Navigation Links
Most People With HIV Begin Care Too Late

Average T-cell count at first treatment is below recommended level for starting therapy, study shows

FRIDAY, June 4 (HealthDay News) -- Americans and Canadians infected with HIV are not getting diagnosed quickly enough after exposure, resulting in a potentially harmful delay in lifesaving treatment, a new large study suggests.

The observation stems from an analysis involving nearly 45,000 HIV-positive patients in both countries, which focused on a key yardstick for immune system strength -- CD4 cell counts -- at the time each patient first began treatment.

CD4 counts measure the number of "helper" T-cells that are HIV's preferred target.

Reviewing the participants' medical records between 1997 and 2007, the team found that throughout the 10-year study period, the average CD4 count at the time of first treatment was below the recommended level that scientists have long identified as the ideal starting point for medical care.

"The public health implications of our findings are clear," study author Dr. Richard Moore, from the Johns Hopkins University School of Medicine in Baltimore, said in a news release. "Delayed diagnosis reduces survival, and individuals enter into HIV care with lower CD4 counts than the guidelines for [initiating] antiretroviral therapy." A delay in getting treatment not only increases the chance that the disease will progress, but boosts the risk of transmission, he added.

Despite the fact that the average CD4 count at time of first presentation to care had risen over the course of the decade from 256 to 317, the researchers noted that even the high point was still below the treatment threshold of 350. Moore and his team also found that the average age at which patients had first sought care for HIV had risen over the ten-year period, from 40 to 43.

Writing in an editorial that accompanied the study, Dr. Cynthia Gay of the University of North Carolina at Chapel Hill expressed concern over the findings.

"These findings reveal that despite such compelling data, there is much room for improving our ability to link more HIV-infected individuals with effective treatment prior to immunological deterioration," she said in a news release.

Moore and his colleagues report their findings in the June 1 issue of Clinical Infectious Diseases.

More information

For more on HIV diagnosis, treatment, and CD4 counts visit the N.Y. State Department of Health.

-- Alan Mozes

SOURCE:Clinical Infectious Diseases, May 28, 2010, news release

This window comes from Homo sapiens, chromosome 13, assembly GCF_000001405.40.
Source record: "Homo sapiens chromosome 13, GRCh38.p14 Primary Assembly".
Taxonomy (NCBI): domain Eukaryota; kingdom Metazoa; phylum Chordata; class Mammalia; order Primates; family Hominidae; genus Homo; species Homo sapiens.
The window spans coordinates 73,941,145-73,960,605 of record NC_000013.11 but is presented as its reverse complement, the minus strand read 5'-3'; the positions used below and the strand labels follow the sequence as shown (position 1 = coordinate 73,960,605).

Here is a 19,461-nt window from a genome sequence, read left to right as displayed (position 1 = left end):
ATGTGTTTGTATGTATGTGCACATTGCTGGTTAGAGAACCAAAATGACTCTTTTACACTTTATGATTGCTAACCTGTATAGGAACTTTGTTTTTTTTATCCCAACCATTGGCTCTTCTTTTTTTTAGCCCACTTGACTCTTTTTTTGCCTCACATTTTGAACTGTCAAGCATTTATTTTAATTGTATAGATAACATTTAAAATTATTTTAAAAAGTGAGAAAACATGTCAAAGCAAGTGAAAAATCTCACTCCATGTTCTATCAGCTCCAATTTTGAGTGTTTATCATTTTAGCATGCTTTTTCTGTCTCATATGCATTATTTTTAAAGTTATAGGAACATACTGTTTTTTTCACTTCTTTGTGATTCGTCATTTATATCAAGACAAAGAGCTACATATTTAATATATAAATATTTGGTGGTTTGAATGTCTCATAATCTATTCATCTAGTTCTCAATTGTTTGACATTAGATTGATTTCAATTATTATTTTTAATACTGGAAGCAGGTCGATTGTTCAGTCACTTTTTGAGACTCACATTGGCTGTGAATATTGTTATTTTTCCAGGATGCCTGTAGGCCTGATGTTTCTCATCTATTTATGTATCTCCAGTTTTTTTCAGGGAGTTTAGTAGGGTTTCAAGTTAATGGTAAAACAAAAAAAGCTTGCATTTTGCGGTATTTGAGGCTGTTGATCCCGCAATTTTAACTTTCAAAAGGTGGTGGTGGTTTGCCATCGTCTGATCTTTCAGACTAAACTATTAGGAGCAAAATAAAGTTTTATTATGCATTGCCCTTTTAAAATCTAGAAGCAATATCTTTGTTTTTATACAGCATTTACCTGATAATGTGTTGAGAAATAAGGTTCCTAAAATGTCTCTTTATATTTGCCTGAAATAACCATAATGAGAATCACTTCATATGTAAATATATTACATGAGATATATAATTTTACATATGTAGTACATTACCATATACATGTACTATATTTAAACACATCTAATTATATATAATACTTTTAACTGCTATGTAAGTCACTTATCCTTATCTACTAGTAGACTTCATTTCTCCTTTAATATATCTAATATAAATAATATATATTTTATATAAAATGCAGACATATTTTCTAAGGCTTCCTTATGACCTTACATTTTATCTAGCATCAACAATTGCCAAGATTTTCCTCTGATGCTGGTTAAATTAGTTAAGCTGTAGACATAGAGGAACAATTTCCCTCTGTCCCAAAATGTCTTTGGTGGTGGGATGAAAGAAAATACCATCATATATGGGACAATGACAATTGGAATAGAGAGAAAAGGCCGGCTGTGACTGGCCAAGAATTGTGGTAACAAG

Copyright©2010 ScoutNews,LLC.
All rights reserved

Related medicine news :

1. Spending time in nature makes people feel more alive, study shows
2. Survey highlights major Canada-US differences in people in middle age
3. Many People Still Dont Know How to Protect Against Skin Cancer
4. Fit People Release More Fat-Burning Molecules During Exercise
5. Dorland Health Announces People Awards Honoring Excellence & Dedication Among Healthcare Professionals - Call For Entries
6. Launch “We Care Weekends” a Collaborative Solution to Employ Los Angeles, Inviting People to Make a Difference
7. Dangerous lung worms found in people who eat raw crayfish
8. Rare Disorder Has People Convinced They Smell Bad
9. Other Peoples Cell Phone Conversations Really Are Annoying
10. Increased cancer risk of people with type 2 diabetes
11. Smoking cessation treatments work and are safe for people with severe mental illness
Post Your Comments:
(Date:6/26/2016)... Carolina (PRWEB) , ... June 26, 2016 , ... ... of a new product that was developed to enhance the health of felines. The ... centuries. , The two main herbs in the PawPaws Cat Kidney Support ...
(Date:6/25/2016)... ... 2016 , ... Austin residents seeking Mohs surgery services, can now turn to ... Dr. Russell Peckham for medical and surgical dermatology. , Dr. Dorsey brings specialization to ... fellowship in Mohs Micrographic Surgery completed by Dr. Dorsey was under the direction of ...
(Date:6/25/2016)... Beach, CA (PRWEB) , ... June 25, 2016 , ... ... UCLA with Magna Cum Laude and his M.D from the David Geffen School of ... Diego and returned to Los Angeles to complete his fellowship in hematology/oncology at the ...
(Date:6/24/2016)... ... June 24, 2016 , ... A recent article ... are unfamiliar with. The article goes on to state that individuals are now more ... these less common operations such as calf and cheek reduction. The Los Angeles area ...
(Date:6/24/2016)... ... June 24, 2016 , ... ... Scientific Sessions in Dallas that it will receive two significant new grants to ... came as PHA marked its 25th anniversary by recognizing patients, medical professionals and ...
Breaking Medicine News(10 mins):
(Date:6/24/2016)... --  Pulmatrix, Inc ., (NASDAQ: PULM ), ... today that it was added to the Russell Microcap ... set of U.S. and global equity indexes on June ... for Pulmatrix," said Chief Executive Officer Robert Clarke ... in developing drugs for crucial unmet medical needs, and ...
(Date:6/23/2016)...  MedSource announced today that it has selected ... of choice.  This latest decision demonstrates MedSource,s commitment ... clients by offering a state-of-the-art electronic data capture ... as the EDC platform of choice in exchange ... has long been a preferred EDC platform by ...
(Date:6/23/2016)... Research and Markets has announced ... Type (Organic Chemical (Sugar, Petrochemical, Glycerin), Inorganic Chemical), Functionality ... - Global Forecast to 2021" report to their ... global pharmaceutical excipients market is projected to reach USD ... in the forecast period 2016 to 2021. ...
Breaking Medicine Technology: